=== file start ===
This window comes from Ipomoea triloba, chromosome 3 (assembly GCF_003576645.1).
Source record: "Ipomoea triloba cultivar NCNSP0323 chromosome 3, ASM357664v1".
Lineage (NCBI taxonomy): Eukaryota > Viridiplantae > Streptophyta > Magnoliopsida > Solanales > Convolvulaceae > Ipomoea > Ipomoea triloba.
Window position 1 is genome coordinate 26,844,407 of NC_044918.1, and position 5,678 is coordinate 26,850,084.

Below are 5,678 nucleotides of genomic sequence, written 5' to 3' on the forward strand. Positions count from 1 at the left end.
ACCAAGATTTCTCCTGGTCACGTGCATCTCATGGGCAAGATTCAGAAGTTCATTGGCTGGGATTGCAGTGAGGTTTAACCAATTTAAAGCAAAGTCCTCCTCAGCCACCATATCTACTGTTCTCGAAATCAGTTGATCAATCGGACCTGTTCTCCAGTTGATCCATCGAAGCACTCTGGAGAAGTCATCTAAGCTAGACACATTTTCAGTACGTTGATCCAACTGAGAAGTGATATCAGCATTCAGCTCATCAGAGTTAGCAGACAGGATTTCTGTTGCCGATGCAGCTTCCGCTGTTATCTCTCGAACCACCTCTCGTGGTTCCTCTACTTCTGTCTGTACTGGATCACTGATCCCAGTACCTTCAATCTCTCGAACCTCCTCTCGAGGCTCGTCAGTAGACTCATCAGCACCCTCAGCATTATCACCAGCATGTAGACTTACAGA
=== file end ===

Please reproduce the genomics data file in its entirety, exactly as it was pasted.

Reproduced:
This window comes from Ipomoea triloba, chromosome 3 (assembly GCF_003576645.1).
Source record: "Ipomoea triloba cultivar NCNSP0323 chromosome 3, ASM357664v1".
Lineage (NCBI taxonomy): Eukaryota > Viridiplantae > Streptophyta > Magnoliopsida > Solanales > Convolvulaceae > Ipomoea > Ipomoea triloba.
Window position 1 is genome coordinate 26,844,407 of NC_044918.1, and position 5,678 is coordinate 26,850,084.

Below are 5,678 nucleotides of genomic sequence, written 5' to 3' on the forward strand. Positions count from 1 at the left end.
ACCAAGATTTCTCCTGGTCACGTGCATCTCATGGGCAAGATTCAGAAGTTCATTGGCTGGGATTGCAGTGAGGTTTAACCAATTTAAAGCAAAGTCCTCCTCAGCCACCATATCTACTGTTCTCGAAATCAGTTGATCAATCGGACCTGTTCTCCAGTTGATCCATCGAAGCACTCTGGAGAAGTCATCTAAGCTAGACACATTTTCAGTACGTTGATCCAACTGAGAAGTGATATCAGCATTCAGCTCATCAGAGTTAGCAGACAGGATTTCTGTTGCCGATGCAGCTTCCGCTGTTATCTCTCGAACCACCTCTCGTGGTTCCTCTACTTCTGTCTGTACTGGATCACTGATCCCAGTACCTTCAATCTCTCGAACCTCCTCTCGAGGCTCGTCAGTAGACTCATCAGCACCCTCAGCATTATCACCAGCATGTAGACTTACAGA